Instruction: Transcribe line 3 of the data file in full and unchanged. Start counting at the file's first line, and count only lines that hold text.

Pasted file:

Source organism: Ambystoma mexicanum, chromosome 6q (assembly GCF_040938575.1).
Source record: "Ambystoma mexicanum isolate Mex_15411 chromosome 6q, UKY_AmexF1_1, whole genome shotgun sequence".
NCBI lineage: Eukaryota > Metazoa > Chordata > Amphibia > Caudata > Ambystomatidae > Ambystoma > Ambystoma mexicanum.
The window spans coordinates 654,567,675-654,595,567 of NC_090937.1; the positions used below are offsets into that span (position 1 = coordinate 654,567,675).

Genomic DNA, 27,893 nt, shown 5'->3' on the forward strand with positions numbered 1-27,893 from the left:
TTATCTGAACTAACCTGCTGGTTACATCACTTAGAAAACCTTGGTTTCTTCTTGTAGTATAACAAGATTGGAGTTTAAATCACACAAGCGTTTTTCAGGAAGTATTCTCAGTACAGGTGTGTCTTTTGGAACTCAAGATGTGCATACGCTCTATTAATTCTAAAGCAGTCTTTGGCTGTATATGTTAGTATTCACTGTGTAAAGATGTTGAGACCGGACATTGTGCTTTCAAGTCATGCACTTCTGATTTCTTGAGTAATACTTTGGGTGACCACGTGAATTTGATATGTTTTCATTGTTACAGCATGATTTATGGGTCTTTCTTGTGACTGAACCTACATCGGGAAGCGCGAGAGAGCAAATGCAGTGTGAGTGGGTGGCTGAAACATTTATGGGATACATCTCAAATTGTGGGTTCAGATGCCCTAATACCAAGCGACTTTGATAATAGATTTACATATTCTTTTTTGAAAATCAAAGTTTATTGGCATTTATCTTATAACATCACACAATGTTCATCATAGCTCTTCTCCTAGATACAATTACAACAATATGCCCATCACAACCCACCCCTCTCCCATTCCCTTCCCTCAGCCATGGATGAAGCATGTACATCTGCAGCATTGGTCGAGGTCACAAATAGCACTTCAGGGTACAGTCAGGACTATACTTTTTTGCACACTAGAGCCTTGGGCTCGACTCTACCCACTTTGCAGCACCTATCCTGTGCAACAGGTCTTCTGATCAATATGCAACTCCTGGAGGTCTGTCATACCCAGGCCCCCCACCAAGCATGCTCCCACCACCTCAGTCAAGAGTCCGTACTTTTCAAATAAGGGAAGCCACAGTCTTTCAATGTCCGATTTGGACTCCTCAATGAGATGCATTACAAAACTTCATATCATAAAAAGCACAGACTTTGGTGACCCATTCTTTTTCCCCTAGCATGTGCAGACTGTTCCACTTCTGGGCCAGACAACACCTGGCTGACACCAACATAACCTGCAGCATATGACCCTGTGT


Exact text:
NCBI lineage: Eukaryota > Metazoa > Chordata > Amphibia > Caudata > Ambystomatidae > Ambystoma > Ambystoma mexicanum.